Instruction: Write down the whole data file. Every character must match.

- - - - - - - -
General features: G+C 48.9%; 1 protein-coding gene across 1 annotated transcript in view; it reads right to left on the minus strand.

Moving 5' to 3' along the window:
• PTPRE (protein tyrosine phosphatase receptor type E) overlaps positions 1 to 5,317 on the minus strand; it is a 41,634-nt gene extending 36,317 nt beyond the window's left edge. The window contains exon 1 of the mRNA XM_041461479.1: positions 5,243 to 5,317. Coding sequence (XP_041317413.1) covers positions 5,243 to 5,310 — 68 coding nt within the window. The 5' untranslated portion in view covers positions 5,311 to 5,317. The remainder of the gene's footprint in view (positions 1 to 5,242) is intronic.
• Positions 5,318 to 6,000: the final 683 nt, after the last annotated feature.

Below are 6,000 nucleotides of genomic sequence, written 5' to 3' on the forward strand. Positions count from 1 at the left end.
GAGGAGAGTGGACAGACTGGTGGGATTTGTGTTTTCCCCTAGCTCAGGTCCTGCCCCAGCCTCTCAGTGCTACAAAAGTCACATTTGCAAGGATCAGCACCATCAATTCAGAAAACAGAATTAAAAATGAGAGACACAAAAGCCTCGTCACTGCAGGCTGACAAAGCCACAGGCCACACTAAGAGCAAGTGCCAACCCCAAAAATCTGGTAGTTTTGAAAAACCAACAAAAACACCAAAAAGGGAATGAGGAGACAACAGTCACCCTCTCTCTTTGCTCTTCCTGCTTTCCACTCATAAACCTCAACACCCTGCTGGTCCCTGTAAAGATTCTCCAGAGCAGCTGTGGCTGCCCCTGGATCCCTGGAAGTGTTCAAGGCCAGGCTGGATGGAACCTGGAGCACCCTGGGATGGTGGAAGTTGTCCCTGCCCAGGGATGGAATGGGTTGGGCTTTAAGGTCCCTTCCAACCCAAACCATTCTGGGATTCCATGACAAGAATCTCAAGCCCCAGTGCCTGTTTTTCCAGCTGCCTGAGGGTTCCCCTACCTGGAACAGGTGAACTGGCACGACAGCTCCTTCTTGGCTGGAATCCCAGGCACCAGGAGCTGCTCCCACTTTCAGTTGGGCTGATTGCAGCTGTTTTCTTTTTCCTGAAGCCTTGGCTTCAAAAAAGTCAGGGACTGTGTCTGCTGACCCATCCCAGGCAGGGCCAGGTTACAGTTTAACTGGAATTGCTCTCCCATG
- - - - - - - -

General features: G+C 48.9%; 1 protein-coding gene across 1 annotated transcript in view; it reads right to left on the minus strand.

Moving 5' to 3' along the window:
• PTPRE (protein tyrosine phosphatase receptor type E) overlaps positions 1 to 5,317 on the minus strand; it is a 41,634-nt gene extending 36,317 nt beyond the window's left edge. The window contains exon 1 of the mRNA XM_041461479.1: positions 5,243 to 5,317. Coding sequence (XP_041317413.1) covers positions 5,243 to 5,310 — 68 coding nt within the window. The 5' untranslated portion in view covers positions 5,311 to 5,317. The remainder of the gene's footprint in view (positions 1 to 5,242) is intronic.
• Positions 5,318 to 6,000: the final 683 nt, after the last annotated feature.

Below are 6,000 nucleotides of genomic sequence, written 5' to 3' on the forward strand. Positions count from 1 at the left end.
GAGGAGAGTGGACAGACTGGTGGGATTTGTGTTTTCCCCTAGCTCAGGTCCTGCCCCAGCCTCTCAGTGCTACAAAAGTCACATTTGCAAGGATCAGCACCATCAATTCAGAAAACAGAATTAAAAATGAGAGACACAAAAGCCTCGTCACTGCAGGCTGACAAAGCCACAGGCCACACTAAGAGCAAGTGCCAACCCCAAAAATCTGGTAGTTTTGAAAAACCAACAAAAACACCAAAAAGGGAATGAGGAGACAACAGTCACCCTCTCTCTTTGCTCTTCCTGCTTTCCACTCATAAACCTCAACACCCTGCTGGTCCCTGTAAAGATTCTCCAGAGCAGCTGTGGCTGCCCCTGGATCCCTGGAAGTGTTCAAGGCCAGGCTGGATGGAACCTGGAGCACCCTGGGATGGTGGAAGTTGTCCCTGCCCAGGGATGGAATGGGTTGGGCTTTAAGGTCCCTTCCAACCCAAACCATTCTGGGATTCCATGACAAGAATCTCAAGCCCCAGTGCCTGTTTTTCCAGCTGCCTGAGGGTTCCCCTACCTGGAACAGGTGAACTGGCACGACAGCTCCTTCTTGGCTGGAATCCCAGGCACCAGGAGCTGCTCCCACTTTCAGTTGGGCTGATTGCAGCTGTTTTCTTTTTCCTGAAGCCTTGGCTTCAAAAAAGTCAGGGACTGTGTCTGCTGACCCATCCCAGGCAGGGCCAGGTTACAGTTTAACTGGAATTGCTCTCCCATG